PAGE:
Not All SQL Server Indexes Are Created Equal
If you have much experience with indexes at all, you are probably already familiar with the difference between clustered and non-clustered indexes. But this article is not about them. This article is about whether or not the SQL Server Query Optimizer will use your carefully crafted indexes. You may not be aware of this, but just because a column has an index doesn’t mean the Query Optimizer will use it. As you can imagine, creating an index that never will be used is a waste of time, and in the worst cases, it can even reduce the performance of your application. Let’s learn why.
To start out, let’s look at a simple example. Let’s assume we have an accounting database. In that database is a table called “orders”. Among a number of different columns in this table, we are interested in two columns: “orderid” and “employeeid”. This table has 150,000 rows and there is non-clustered index on the “employeeid” table. Now let’s say we want to run the following query:
SELECT orderid FROM orders WHERE employeeid = 5
The first thing to notice about the query is that the “employeeid” column used in the WHERE clause of the query has a non-clustered index on it. Because of this, you would most likely assume that when this query is run through the Query Optimizer, that the Query Optimizer would use the index to produce the requested results.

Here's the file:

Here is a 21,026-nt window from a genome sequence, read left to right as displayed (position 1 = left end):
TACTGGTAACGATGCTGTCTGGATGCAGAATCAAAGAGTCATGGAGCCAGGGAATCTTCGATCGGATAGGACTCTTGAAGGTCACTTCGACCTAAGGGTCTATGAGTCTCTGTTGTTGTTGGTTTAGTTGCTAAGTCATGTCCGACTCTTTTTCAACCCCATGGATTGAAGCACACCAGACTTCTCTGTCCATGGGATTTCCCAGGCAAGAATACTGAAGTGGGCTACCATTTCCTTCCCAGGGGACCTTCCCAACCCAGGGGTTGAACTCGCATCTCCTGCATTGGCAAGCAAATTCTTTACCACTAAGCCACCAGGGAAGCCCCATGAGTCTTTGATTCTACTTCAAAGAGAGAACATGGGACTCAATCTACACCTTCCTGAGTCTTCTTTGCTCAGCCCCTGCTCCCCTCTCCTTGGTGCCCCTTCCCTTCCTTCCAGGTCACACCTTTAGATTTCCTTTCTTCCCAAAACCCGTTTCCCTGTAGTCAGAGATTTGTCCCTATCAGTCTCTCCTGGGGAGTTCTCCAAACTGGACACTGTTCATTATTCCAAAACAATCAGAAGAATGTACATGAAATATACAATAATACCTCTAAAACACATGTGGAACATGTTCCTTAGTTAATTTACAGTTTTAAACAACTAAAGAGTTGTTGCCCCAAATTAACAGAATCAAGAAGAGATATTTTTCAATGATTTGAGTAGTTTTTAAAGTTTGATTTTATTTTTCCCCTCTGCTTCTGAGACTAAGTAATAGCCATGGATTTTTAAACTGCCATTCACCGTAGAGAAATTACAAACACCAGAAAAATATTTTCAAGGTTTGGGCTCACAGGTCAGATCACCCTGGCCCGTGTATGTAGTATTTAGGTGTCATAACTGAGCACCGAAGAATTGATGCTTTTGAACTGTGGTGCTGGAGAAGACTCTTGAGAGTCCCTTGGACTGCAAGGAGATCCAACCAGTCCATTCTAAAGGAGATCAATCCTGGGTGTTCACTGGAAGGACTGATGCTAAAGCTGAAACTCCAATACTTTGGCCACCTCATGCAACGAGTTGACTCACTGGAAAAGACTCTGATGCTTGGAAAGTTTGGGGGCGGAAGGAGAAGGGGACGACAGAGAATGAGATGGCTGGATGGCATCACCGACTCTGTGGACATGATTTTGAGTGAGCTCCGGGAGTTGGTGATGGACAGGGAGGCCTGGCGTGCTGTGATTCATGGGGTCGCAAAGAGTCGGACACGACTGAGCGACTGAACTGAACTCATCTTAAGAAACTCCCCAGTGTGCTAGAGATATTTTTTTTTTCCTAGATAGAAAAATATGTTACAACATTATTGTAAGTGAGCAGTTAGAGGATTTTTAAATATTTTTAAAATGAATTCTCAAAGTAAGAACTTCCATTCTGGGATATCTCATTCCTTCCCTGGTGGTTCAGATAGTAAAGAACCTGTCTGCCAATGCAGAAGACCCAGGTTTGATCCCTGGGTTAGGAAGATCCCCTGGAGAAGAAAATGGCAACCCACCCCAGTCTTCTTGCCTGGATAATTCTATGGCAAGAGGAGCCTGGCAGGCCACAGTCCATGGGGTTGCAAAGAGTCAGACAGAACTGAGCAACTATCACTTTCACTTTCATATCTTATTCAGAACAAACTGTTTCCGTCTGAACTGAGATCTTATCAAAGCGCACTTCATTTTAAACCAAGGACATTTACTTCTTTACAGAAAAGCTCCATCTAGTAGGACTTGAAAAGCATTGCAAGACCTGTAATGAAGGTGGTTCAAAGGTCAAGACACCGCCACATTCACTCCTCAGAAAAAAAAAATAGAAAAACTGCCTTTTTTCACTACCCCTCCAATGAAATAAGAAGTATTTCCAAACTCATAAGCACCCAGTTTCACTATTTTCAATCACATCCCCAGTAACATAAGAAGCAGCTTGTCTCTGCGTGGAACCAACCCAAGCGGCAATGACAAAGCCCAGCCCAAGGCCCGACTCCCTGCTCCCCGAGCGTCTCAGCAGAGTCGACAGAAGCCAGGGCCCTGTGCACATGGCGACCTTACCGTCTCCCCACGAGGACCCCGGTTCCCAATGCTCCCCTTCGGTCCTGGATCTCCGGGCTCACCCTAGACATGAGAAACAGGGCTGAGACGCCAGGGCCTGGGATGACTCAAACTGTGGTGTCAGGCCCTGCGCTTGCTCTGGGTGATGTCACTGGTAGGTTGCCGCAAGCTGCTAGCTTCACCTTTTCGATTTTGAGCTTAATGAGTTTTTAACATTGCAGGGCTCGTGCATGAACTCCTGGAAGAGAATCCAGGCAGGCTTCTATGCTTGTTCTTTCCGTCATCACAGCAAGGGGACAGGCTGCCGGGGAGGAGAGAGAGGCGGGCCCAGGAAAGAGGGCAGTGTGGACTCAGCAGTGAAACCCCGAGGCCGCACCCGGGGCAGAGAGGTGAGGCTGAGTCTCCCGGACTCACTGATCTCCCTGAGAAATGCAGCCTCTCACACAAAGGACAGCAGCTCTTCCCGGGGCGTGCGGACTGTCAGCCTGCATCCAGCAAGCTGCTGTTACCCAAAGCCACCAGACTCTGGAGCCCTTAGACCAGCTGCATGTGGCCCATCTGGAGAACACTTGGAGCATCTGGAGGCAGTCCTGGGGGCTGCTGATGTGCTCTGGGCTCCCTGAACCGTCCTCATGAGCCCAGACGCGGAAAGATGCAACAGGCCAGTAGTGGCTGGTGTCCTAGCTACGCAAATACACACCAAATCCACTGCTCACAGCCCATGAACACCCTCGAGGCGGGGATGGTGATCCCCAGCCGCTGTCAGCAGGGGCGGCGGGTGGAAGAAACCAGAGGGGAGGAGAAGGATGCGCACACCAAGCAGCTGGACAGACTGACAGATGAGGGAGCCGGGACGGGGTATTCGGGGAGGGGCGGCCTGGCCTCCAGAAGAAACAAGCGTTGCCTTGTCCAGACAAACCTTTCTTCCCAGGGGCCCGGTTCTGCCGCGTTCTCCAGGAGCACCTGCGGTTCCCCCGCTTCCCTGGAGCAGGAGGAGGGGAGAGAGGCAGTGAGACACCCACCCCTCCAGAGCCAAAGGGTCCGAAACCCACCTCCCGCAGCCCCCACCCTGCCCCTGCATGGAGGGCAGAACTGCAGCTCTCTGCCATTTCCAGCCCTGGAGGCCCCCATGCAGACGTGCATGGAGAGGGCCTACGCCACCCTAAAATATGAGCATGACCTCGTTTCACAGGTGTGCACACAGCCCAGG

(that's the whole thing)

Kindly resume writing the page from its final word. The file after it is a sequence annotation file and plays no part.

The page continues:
Unfortunately, you can’t automatically make this assumption. Just because there is an available index doesn’t necessarily mean that the Query Optimizer will use it. This is because the Query Analyzer always evaluates whether or not an index is useful before it is used. If the Query Analyzer examines an index and finds it not useful, it will ignore it, and if necessary, it will perform a table scan to produce the requested results.